July 28, 2020

Radiologist? Here’s how your CME/SA-CME requirement works

Ram Srinivasan MD PhD DABR is a practicing radiologist in Berkeley, CA, course director at Core Physics Review, and course director at Orbit Radiology. He can be reached at ram@orbitcme.com.

 

CME is required — it doesn’t need to be painful.

My passion is to simplify your life as a radiologist. Over the past several years, I’ve waded through the details of CME requirements and called up various boards for clarification on behalf of all of us. Here’s the definitive guide to your CME and SA-CME requirements.

  1. I recently passed the ABR Certifying Exam. When should I start taking care of CME?
    Right now. This is the perfect time to get your CME strategy lined up.

  2. What is CME?
    At some point we’re all going to be patients in the care of a doctor. Wouldn’t it be nice if they were up to date on their stuff? Continuing medical education (CME) is any training that keeps you current — stuff you can teach yourself or learn from others.

  3. How do I know if an activity counts for CME?
    Make sure you earn AMA PRA Category 1 Credit™ for the activity. These activities satisfy basic standards defined by the AMA. Hospitals, state medical boards, and the ABR all require this credit designation.

  4. What is self-assessment CME (SA-CME) or SAM?
    The ABR defines any AMA PRA Category 1 Credit™ that requires you to complete some sort of assessment as SA-CME. The term SAM is the same as SA-CME.

  5. Does self-assessment CME (SA-CME, SAM) need to have multiple choice questions?
    No. Self-assessment CME includes any ACCME-accredited activity with “self-assessment instruments”. Multiple choice questions are just one example of self-assessment instruments.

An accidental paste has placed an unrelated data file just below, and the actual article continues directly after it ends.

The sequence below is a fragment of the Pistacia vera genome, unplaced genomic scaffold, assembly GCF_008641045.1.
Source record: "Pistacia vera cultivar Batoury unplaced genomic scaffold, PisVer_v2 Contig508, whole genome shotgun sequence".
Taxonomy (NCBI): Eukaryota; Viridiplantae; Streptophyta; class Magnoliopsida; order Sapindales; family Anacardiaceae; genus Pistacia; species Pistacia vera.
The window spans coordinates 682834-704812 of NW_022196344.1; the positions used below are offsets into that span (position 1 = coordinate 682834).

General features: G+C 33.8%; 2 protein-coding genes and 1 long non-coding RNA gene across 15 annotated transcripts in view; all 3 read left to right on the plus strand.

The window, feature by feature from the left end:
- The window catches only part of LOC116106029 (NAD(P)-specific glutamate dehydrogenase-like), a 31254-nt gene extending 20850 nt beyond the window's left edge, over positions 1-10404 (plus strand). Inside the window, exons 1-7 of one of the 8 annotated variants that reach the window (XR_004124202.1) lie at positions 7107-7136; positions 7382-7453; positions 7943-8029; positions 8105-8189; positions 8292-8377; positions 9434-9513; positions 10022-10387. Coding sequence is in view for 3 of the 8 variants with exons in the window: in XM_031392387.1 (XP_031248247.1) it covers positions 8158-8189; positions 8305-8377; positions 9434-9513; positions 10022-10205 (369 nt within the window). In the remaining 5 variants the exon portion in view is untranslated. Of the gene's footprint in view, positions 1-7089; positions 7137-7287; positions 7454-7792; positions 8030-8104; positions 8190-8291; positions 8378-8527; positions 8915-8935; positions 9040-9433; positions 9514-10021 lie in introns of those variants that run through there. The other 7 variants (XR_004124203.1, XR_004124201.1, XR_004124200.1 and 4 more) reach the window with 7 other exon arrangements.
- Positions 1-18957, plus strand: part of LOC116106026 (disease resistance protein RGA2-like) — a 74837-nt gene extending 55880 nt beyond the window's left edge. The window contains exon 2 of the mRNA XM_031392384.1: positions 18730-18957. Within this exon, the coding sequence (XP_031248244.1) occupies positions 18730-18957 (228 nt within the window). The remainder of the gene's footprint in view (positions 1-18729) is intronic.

6. How much credit do I need to earn to stay in practice?
    Depends on the details of your practice — hospital requirements, what state you’re in, whether you read mammo, etc.

    ABR — you’ll need to earn 75 credits for every three-year period counting back from March 1st of each year. If you participate in the Online Longitudinal Assessment (OLA), 15 of these credits should be SA-CME. If you don’t participate in the OLA, 25 of these credits should be SA-CME. Aim for 25 credits per year, where 10 of those credits are SA-CME, and you’ll be fine either way.

    If you passed the Certifying Exam in October 2017, your first attestation to the ABR will be March 2021. 

    But don’t fall asleep — your hospitals and state medical board will ask you to submit CME certificates well before then.

    State Medical Board — every state medical board has slightly different CME requirements. If you hold multiple state licenses, staying compliant with state regulations can become complex, particularly because these requirements drift with time.

    For example, 

    California requires 50 credits for every 2-year period counting back from the date your license expires. If you hold a fluoroscopy license in California, you’ll need 6 credits in fluoroscopy and 4 credits in radiation safety before every 2 year fluoroscopy license renewal.

    Texas requires 48 credits every 2 years, where at least 24 of those credits should be AMA PRA Category 1 Credit™. Texas also has topic-specific requirements: For all physicians, 2 of those credits should relate to medical ethics. If you run a pain management clinic, 10 of your hours should relate to pain management. If your practice includes treatment of tick-borne diseases, you’ll need to complete some of those credits in the treatment of tick-borne diseases.